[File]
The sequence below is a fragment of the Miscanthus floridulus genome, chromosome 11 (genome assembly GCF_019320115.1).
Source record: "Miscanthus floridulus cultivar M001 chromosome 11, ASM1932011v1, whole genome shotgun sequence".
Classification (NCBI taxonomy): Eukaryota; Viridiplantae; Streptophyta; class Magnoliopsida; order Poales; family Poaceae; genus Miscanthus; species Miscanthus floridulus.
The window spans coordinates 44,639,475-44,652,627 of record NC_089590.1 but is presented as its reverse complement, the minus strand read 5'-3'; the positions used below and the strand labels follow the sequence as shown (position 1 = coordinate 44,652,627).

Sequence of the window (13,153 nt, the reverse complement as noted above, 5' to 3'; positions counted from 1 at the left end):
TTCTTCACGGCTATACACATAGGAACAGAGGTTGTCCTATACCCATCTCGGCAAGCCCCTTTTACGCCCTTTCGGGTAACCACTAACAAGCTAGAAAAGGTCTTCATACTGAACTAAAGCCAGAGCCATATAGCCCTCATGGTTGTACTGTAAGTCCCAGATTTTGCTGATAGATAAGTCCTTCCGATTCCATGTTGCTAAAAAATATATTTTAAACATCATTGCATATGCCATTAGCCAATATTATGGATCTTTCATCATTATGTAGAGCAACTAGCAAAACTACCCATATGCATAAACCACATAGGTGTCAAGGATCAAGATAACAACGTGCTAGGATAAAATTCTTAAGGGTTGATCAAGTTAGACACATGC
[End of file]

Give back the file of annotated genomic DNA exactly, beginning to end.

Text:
The sequence below is a fragment of the Miscanthus floridulus genome, chromosome 11 (genome assembly GCF_019320115.1).
Source record: "Miscanthus floridulus cultivar M001 chromosome 11, ASM1932011v1, whole genome shotgun sequence".
Classification (NCBI taxonomy): Eukaryota; Viridiplantae; Streptophyta; class Magnoliopsida; order Poales; family Poaceae; genus Miscanthus; species Miscanthus floridulus.
The window spans coordinates 44,639,475-44,652,627 of record NC_089590.1 but is presented as its reverse complement, the minus strand read 5'-3'; the positions used below and the strand labels follow the sequence as shown (position 1 = coordinate 44,652,627).

Sequence of the window (13,153 nt, the reverse complement as noted above, 5' to 3'; positions counted from 1 at the left end):
TTCTTCACGGCTATACACATAGGAACAGAGGTTGTCCTATACCCATCTCGGCAAGCCCCTTTTACGCCCTTTCGGGTAACCACTAACAAGCTAGAAAAGGTCTTCATACTGAACTAAAGCCAGAGCCATATAGCCCTCATGGTTGTACTGTAAGTCCCAGATTTTGCTGATAGATAAGTCCTTCCGATTCCATGTTGCTAAAAAATATATTTTAAACATCATTGCATATGCCATTAGCCAATATTATGGATCTTTCATCATTATGTAGAGCAACTAGCAAAACTACCCATATGCATAAACCACATAGGTGTCAAGGATCAAGATAACAACGTGCTAGGATAAAATTCTTAAGGGTTGATCAAGTTAGACACATGC